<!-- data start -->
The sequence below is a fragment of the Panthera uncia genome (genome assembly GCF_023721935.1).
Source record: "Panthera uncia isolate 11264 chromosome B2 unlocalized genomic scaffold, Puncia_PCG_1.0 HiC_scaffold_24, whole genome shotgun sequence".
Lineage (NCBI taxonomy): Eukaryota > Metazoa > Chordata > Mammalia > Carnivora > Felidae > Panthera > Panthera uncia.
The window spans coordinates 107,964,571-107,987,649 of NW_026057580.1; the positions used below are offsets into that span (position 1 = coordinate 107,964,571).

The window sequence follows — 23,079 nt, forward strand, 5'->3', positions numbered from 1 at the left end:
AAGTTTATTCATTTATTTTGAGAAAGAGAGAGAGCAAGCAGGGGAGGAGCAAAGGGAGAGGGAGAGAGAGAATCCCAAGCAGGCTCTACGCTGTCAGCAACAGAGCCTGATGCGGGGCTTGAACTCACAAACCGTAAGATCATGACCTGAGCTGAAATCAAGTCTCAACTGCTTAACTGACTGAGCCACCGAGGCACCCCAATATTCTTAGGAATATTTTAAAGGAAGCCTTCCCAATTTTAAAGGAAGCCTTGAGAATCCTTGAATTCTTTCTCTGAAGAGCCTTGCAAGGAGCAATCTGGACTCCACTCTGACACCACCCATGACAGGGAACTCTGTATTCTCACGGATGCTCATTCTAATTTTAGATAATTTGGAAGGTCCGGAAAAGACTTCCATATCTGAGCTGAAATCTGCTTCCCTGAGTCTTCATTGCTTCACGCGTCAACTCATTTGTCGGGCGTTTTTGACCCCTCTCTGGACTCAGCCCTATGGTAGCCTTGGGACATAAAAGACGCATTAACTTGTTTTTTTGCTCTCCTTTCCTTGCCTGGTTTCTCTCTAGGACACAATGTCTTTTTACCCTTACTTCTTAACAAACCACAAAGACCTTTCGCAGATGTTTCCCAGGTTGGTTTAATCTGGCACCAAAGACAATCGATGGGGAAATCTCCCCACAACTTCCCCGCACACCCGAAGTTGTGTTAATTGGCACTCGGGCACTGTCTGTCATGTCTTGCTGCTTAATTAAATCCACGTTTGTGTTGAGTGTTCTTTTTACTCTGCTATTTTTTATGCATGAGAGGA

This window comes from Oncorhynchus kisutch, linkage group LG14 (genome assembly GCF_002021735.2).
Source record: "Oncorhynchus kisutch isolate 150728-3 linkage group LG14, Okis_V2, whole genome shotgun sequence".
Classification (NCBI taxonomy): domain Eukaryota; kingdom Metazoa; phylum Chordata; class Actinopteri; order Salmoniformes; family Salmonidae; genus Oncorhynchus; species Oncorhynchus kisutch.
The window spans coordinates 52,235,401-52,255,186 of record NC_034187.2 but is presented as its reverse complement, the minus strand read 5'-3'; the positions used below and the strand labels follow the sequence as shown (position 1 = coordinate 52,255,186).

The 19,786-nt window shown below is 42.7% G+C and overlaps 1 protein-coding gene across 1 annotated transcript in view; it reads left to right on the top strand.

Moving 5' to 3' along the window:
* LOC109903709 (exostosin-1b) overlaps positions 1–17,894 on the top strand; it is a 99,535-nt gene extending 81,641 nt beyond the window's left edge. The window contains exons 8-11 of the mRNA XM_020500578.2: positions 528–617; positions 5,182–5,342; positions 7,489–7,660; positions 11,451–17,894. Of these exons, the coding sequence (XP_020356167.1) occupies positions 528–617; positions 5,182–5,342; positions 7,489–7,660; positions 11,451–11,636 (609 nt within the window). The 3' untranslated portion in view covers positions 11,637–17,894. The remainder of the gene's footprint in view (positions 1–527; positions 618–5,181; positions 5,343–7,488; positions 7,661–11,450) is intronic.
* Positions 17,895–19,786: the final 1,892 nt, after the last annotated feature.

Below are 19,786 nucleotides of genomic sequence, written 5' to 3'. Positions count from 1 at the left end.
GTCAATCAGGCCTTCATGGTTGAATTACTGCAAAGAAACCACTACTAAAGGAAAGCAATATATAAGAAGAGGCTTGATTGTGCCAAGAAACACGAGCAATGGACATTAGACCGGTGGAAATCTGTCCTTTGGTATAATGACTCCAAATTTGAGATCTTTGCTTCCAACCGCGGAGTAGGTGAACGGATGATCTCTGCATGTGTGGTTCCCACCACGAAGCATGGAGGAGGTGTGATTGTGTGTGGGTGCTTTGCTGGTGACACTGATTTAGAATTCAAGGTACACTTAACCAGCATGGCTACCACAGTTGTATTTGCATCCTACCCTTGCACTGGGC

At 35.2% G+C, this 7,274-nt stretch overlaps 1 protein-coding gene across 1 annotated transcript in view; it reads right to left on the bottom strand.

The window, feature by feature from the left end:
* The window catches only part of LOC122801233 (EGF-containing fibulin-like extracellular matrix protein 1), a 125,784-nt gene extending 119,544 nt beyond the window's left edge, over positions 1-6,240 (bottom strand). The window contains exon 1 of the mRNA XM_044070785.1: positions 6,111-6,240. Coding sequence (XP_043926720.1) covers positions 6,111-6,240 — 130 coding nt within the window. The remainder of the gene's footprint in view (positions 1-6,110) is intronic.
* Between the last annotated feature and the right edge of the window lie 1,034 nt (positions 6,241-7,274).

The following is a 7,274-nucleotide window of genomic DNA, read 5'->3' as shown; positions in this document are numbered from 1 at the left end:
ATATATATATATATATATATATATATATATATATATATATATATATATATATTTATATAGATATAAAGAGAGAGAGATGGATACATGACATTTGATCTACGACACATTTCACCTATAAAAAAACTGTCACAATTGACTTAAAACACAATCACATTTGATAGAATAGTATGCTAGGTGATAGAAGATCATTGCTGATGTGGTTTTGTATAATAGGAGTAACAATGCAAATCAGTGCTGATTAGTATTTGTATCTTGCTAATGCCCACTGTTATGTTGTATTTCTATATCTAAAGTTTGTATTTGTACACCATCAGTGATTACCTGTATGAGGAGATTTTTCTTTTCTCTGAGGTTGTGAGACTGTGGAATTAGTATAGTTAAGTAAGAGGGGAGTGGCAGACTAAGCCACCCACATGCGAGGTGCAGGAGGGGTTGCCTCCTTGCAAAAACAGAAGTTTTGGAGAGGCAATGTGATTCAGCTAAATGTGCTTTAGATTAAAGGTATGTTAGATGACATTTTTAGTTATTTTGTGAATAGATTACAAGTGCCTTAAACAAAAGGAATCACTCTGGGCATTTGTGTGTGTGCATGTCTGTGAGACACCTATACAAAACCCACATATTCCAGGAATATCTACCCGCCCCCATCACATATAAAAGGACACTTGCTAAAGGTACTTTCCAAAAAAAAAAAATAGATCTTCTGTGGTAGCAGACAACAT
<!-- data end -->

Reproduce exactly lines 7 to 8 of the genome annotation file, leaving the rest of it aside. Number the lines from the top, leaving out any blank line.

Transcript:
This window comes from Oncorhynchus kisutch, linkage group LG14 (genome assembly GCF_002021735.2).
Source record: "Oncorhynchus kisutch isolate 150728-3 linkage group LG14, Okis_V2, whole genome shotgun sequence".